"Looking at the facades of the Venice Grand Canal palaces is almost like flipping through a Who is Who book of European art and high society from the 13th to 20th century..."
A ride down the Venice Grand Canal must be one of the things you’re looking forward to the most when it comes to planning your Venice Italy cruise.
And you are so right, because it will be the most exciting and interesting 40 minute ride you’ve ever had in your life!
Even if the Venice Italy Grand Canal was just a street that you could drive or walk down, and you tried to compare it to any other city’s famous streets… after a few minutes of thinking you would come up with nothing much.
It’s really hard to think of any other streets, avenues or boulevards in the world that in a stretch of only 3 kilometers house 170 magnificent palaces and churches.
And in those palaces, right there on the Grand Canal, Popes and Doges were born, Emperors stayed or were entertained, some of the most famous painters in the world decorated walls with frescoes, superstar composers of the past created musical master pieces, poets and writers found their inspiration, and where art collectors stashed their invaluable collections!
Looking at the facades of the Venice Grand Canal palaces is almost like flipping through a Who is Who book of European art and high society from the 13th to 20th century.
|Dining room table tidbit:
There are only 3 real canals in Venice: the Grand Canal, Giudecca and Canareggio. All the others Venetians refer to as rio (river).
But also, it’s like a ride through a study book on architecture: the facades of the Venice Grand Canal buildings will reveal a whole spectrum of different styles:
There are 13th century Fondaco houses that combined the merchants’ residences with the warehouses. Venetian-Byzantine style palazzos decorated with elements brought in from Constantinople. You will see Venetian Gothic style with its thin columns and pointed arches; Renaissance style columns in the three classical orders, the Venetian Baroque, Neoclassicism and modern style. It’s all here in the 3 km stretch.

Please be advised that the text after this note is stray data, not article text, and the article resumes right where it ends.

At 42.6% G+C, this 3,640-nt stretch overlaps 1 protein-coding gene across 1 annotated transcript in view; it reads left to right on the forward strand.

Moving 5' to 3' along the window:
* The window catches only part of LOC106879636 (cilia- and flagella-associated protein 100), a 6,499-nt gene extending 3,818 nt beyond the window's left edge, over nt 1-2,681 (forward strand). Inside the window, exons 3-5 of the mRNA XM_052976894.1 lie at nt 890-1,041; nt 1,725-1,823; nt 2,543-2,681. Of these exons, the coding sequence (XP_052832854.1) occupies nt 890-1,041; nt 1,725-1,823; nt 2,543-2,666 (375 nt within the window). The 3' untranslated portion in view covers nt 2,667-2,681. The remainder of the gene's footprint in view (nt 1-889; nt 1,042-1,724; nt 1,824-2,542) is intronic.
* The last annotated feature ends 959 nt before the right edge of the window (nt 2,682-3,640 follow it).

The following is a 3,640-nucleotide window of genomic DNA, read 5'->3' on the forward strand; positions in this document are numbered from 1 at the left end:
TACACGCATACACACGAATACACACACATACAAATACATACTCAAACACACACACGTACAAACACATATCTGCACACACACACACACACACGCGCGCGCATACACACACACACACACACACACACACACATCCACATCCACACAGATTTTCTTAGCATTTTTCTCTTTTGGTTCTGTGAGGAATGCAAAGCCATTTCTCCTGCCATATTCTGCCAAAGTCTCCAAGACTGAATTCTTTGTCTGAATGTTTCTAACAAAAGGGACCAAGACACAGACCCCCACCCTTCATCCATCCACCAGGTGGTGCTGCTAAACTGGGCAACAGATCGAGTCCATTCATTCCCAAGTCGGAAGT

The Venice Grand Canal is an S-shaped, river-like canal that winds through the main districts (sestieri) of Venice.
On one side it ends in the Venice lagoon (near Santa Lucia) and on the other it opens up into Saint Marks basin right in front of the Piazzetta di San Marco.
|Venice Grand Canal facts:
Length: 3800 m (2,3 miles)
Width: 30-90 m (98-295 feet)
Depth: (on average) 5 meters (16 feet)
Apart from being one of the most romantic ride routes in the world for tourists, its purpose is also very practical for the locals. The Venice Grand Canal is the major traffic corridor of the city.
While traghettos are the only ones to take you across the canal. Together with the bridges of the Venice Grand Canal, they are the quickest way to cross from one side to the other.
One way of enjoying the Venice Grand Canal view is by admiring it from one of the bridges that cross over it. This is a no-cost way and it’ll still provide you with some great photos to show off back home.
However, if you would like to maximize your experience, it is so worth spending €6,50 for a vaporetto ride.
The best time of the day to have a ride is probably later in the afternoon.
Remember that rush hours for the local commuters are in the morning between 9-10 and after 7-8 in the evening.
In the daytime vaporettos will be packed with day trippers and locals running errands, so the late afternoon really seems to be the best time.
The two best ways to take a ride down the Canal Grande of Venice are to make them part of your transportation process from the ship to downtown Saint Marks square or vice versa.
Remember, Piazzale Roma, where you take the vaporetto down the Grand Canal is only 15-20 minutes walk from the Stazione Marittima cruise terminal.
That way you can partially save on the transportation provided to you from the cruise line enjoy the Canal Grande and then have a quick walk between Piazzale Roma and your cruise terminal.
The best vaporetto to take down the Grand Canal is #1, as it takes the longest. Its 40 minute slow zig-zagging between the banks of the canal will give you enough time to enjoy the ambiance and take photos.
If you can, take a seat in the open at the back of the vaporetto, that’s the best spot for taking photographs.
If you are starting your Grand Canal tour from Piazzale Roma, take vaporetto #1 from in front of the Santa Lucia train station, the name of the stop is Ferrovia.
Your tour will finish at the San Marco Valareso stop which is only a few minutes walk from Piazza San Marco.
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